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Fashion Notes

Remaking Martha: off Pedestal, on Tees

Stewart fans sport chef hats, aprons and T-shirts in support of her--or just for fun


She's the woman we love to hate, who can turn out a flawless peach cobbler without mussing a single hair on her perfect blond head. But now, weeks after Martha Stewart's ImClone stock troubles began, there is evidence that popular opinion about the domestic goddess may be turning. That is, if fashion is any indication.

"Saturday Night Live" star Jimmy Fallon wore a "Free Martha Stewart" T-shirt to open the Nasdaq market in New York last week.

Since the Web site was launched in July, it has received more than 2 million hits and is now reporting brisk sales of "Save Martha" T-shirts, chef's hats and aprons, according to site editor John Small.

"We really are a fan site, but we deal with a serious issue, which is the double standard and misogyny in business and in the media.

"Save Martha stands for more than Martha Stewart. Whether it's Carly Fiorina at Hewlett-Packard or Hillary Clinton, the media tends to turn against strong women," said Small, a New York-based business and political consultant.

At Y-Que Trading Post in Los Feliz, sales of $10 ''Free Martha Stewart'' T-shirts like Fallon's have been on the rise. ''It's taken a little while for the Martha tees to kick in,'' said store manager Haili Britton. Other styles designed by Y-Que owner Billy Tsangares feature images of Stewart behind bars, or slogans such as ''I Don't Do Inside-Trading!'' and ''God Save the Queen.''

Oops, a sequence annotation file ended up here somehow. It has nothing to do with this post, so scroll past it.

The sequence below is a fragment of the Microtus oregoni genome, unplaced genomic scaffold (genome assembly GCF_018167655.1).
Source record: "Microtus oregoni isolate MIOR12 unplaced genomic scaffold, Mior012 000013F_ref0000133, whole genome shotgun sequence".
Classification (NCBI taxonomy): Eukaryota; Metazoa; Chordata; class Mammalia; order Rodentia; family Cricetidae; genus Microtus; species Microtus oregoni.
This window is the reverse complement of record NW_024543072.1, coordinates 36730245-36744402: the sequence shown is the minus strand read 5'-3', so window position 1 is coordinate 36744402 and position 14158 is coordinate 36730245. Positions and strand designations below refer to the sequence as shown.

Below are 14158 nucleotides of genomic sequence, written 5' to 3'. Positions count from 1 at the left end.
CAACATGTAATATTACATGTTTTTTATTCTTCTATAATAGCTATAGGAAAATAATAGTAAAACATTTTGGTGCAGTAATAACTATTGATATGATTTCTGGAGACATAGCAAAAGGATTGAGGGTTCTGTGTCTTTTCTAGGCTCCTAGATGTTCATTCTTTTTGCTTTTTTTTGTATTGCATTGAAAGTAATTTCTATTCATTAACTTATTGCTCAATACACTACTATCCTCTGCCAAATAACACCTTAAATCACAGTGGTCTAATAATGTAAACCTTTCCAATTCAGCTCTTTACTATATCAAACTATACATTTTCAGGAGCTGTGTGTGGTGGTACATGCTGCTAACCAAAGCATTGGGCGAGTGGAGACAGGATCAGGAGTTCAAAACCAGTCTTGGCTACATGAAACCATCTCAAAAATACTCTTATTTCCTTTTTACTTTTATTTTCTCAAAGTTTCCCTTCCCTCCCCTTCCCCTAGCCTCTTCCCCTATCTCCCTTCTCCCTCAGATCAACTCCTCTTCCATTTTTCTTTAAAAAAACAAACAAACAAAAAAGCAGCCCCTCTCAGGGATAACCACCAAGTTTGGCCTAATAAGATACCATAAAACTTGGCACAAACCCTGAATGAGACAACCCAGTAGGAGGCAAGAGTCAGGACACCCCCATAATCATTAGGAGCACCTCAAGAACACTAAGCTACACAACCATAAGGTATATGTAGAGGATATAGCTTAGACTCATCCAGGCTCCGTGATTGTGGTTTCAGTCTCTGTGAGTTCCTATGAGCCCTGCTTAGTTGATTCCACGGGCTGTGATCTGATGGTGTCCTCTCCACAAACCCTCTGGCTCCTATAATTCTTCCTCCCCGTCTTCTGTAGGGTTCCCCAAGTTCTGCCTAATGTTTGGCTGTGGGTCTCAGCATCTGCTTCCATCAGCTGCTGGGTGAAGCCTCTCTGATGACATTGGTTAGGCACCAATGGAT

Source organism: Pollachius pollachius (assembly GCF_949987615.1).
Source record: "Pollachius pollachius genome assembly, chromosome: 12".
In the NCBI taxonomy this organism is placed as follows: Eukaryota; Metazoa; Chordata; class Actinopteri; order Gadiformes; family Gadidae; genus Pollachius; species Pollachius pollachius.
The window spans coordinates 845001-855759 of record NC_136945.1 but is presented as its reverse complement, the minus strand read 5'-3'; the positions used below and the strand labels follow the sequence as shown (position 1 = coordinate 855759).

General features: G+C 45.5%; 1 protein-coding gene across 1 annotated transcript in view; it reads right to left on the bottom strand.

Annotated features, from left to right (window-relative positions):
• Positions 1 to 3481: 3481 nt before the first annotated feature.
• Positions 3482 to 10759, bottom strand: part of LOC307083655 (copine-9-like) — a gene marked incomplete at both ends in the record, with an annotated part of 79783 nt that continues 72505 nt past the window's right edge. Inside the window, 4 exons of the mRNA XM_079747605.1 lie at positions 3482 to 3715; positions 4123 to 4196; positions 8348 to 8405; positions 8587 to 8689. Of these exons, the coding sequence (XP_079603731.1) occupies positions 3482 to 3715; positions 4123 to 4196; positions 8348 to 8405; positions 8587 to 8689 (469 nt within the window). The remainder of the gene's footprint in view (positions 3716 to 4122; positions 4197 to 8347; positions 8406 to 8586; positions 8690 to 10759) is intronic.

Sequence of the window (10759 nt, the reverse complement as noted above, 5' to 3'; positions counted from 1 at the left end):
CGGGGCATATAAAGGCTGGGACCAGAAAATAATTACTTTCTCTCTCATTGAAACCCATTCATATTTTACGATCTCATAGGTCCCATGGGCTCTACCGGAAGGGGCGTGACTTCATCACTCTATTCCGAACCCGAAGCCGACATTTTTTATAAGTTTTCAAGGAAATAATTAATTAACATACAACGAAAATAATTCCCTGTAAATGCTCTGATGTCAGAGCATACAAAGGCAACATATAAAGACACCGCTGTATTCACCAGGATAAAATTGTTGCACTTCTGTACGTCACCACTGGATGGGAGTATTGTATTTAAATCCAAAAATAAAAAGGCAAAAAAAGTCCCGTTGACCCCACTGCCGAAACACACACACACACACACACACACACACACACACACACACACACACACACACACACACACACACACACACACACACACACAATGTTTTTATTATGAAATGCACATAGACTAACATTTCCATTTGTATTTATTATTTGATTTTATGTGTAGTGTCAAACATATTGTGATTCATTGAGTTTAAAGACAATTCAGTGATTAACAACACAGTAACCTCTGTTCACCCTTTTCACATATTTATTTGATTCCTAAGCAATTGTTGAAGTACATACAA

The "Free Martha" shirts are a takeoff on the "Free Winona" shirts created by Tsangares after Winona Ryder was arrested in December on charges of shoplifting.

"The Martha shirts are more popular with boomers than with younger shoppers, who still are hot for the Winona tees," Britton said, adding, ''I'm 23, and I'm with the younger generation. We all hate Martha.''


Bag to the Stars

Ferragamo may be better known for matronly, bow-topped shoes than for cutting-edge accessories, but the Italian fashion house is trying to change all that.

For fall, Ferragamo is touting its new Salvatore bag as a must-carry. Shaped like a doctor's bag, it is modeled after a pony-skin briefcase the late designer carried in the 1940s and '50s when he worked in Hollywood.

According to company lore, he used the bag to carry tools to the movie studios where he custom-designed shoes for Marilyn Monroe, Audrey Hepburn, Lauren Bacall and others. In 1923, Ferragamo began his career as "shoemaker to the stars" when he opened a small shoe design and repair shop on the corner of Hollywood Boulevard and Las Palmas Avenue.

Salvatore bags come in three sizes in black calf, black or brown pony skin ($455 to $895). Available at Ferragamo boutiques.


School of Mentors

L.A.'s Otis School of Fashion has scored an impressive list of fashion designers to volunteer their time to be mentors this year. Students (who started classes last week) will receive design assignments and direction from Henry Duarte, Bob Mackie, Michelle Mason, Rick Owens, Cynthia Rowley, Jeremy Scott, Diane von Furstenberg, Trina Turk and others. Who knew back to school could be so glamorous?

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